Behavioral Finance

# 52 Card Pick-Up

## Two brothers, ages ten and four, are killing time on a lazy Saturday afternoon.

Two brothers, ages ten and four, are killing time on a lazy Saturday afternoon. The older one picks up a deck of cards.

"Hey, you wanna play 52 Card Pick-Up?"
"Sounds fun! Let's play!" says the exuberant younger brother.
"Yay! I like card games! How does it work?"
"Oh it's easy. I'll show you. Ready?"
"Yes!"

The older brother takes the deck and flings it into the air. The cards flutter and scatter to the floor in a terrific mess. "Ok…pick ‘em up! That's the game!" He laughs heartily and leaves his younger sibling to pick up the cards.

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This is a malicious prank, and a truly scarring incident in the young life of one MarketMinder editor. But the story has a lesson greater than the obvious wisdom that older brothers are always and everywhere scoundrels.

52 Card Pick-Up can tell us a lot about markets. Donald J. Boudreaux recently penned a fascinating article on probability and the emergence of an ordered universe based on the work of economist Paul Romer.

Marvelous Properties
By By Donald J. Boudreaux, The Pittsburgh Tribune-Review

"Each time you shuffle a deck, you produce an arrangement of cards that exists for the first and only time in history. The arithmetic works that way. For a very small number of items, the number of possible arrangements—which item is first, which item is second, which is third, and so on—is small. Three items, for example, can be arranged only six different ways. But the number of possible arrangements grows very large very quickly. The number of ways to arrange five items is 120. For 10 items it's 3,628,800. For 15 items it's 1,307,674,368,000. The number of different ways to arrange 52 items is 8.066 times 10 to the 67th power. This number is so enormous that no human can comprehend it. By way of comparison, the number of ways to arrange a mere 20 items is 2,432,902,008,176,640,000—a number larger than the number of seconds that elapse in the course of 10 billion years. And this number is microscopic compared to 8.066 times 10 to the 67th power."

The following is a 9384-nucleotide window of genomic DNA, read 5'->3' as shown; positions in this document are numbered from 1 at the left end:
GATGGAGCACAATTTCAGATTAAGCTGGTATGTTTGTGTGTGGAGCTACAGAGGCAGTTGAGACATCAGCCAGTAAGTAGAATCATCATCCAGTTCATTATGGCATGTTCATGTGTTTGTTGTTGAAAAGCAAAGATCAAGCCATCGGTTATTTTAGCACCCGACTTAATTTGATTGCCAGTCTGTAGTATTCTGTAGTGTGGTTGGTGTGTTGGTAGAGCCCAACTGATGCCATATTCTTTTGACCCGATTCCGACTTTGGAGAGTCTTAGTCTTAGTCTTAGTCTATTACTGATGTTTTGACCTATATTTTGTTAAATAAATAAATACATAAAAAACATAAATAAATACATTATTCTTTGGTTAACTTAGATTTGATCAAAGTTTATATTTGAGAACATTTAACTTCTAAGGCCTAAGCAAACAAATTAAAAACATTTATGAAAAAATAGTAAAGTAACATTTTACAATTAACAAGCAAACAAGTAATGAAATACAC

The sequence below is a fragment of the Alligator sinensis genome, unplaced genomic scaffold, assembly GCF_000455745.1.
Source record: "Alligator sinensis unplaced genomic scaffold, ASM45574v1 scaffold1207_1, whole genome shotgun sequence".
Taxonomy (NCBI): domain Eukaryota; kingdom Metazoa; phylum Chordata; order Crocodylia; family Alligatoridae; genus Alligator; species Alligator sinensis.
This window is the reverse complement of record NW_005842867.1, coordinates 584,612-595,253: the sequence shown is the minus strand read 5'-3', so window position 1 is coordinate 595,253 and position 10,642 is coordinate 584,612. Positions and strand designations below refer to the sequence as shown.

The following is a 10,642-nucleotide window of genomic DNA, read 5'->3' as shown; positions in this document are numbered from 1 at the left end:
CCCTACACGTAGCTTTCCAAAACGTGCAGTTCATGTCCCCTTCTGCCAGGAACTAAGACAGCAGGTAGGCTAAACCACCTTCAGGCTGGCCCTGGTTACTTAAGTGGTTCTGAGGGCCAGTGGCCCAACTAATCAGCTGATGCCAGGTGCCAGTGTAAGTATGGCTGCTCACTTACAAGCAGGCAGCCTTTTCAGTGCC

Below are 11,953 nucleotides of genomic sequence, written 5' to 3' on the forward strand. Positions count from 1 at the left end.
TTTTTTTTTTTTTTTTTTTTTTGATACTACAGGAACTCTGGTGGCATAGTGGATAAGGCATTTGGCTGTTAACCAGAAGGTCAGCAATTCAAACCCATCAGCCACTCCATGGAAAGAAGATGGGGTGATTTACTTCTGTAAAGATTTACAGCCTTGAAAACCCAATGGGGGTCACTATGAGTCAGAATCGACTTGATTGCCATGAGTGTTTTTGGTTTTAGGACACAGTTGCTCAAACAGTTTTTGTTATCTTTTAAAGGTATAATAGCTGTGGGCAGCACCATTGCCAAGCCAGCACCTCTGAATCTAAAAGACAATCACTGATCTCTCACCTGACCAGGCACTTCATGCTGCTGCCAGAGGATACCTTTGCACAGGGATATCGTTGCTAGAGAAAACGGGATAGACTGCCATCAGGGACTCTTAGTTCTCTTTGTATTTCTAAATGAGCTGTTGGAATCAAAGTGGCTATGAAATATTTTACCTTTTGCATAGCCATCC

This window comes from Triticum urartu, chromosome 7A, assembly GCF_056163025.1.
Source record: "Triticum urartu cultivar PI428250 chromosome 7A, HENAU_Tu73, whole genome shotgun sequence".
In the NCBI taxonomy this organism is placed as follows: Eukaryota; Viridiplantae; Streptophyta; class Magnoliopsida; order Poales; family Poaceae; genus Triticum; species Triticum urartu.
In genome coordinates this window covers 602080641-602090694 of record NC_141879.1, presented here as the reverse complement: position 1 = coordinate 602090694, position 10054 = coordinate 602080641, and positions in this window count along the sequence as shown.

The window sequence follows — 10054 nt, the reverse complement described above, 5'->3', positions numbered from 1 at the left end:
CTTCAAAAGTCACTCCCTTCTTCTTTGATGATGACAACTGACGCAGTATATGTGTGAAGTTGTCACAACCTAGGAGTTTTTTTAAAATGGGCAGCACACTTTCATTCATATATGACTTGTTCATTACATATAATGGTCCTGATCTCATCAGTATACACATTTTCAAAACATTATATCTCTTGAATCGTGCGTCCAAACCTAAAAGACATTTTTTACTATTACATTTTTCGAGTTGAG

These unfathomable combinations occur from a simple 52 card set. Now, think of the global economy with billions (if not trillions) of individuals and variables buzzing around the world every day to generate the combinations that make the world. It's beyond comprehendible! Mr. Boudreaux goes on:

"How, then, to select from all the possible arrangements of resources those relatively few arrangements that serve human ends? Central planning won't work. No human mind, or group of minds, can even list -- much less rank -- the gigantagazillion different possible arrangements of resources."

Mr. Boudreaux credits private property as the primary reason for an ordered economy—and we would not disagree—but there is another side to the coin.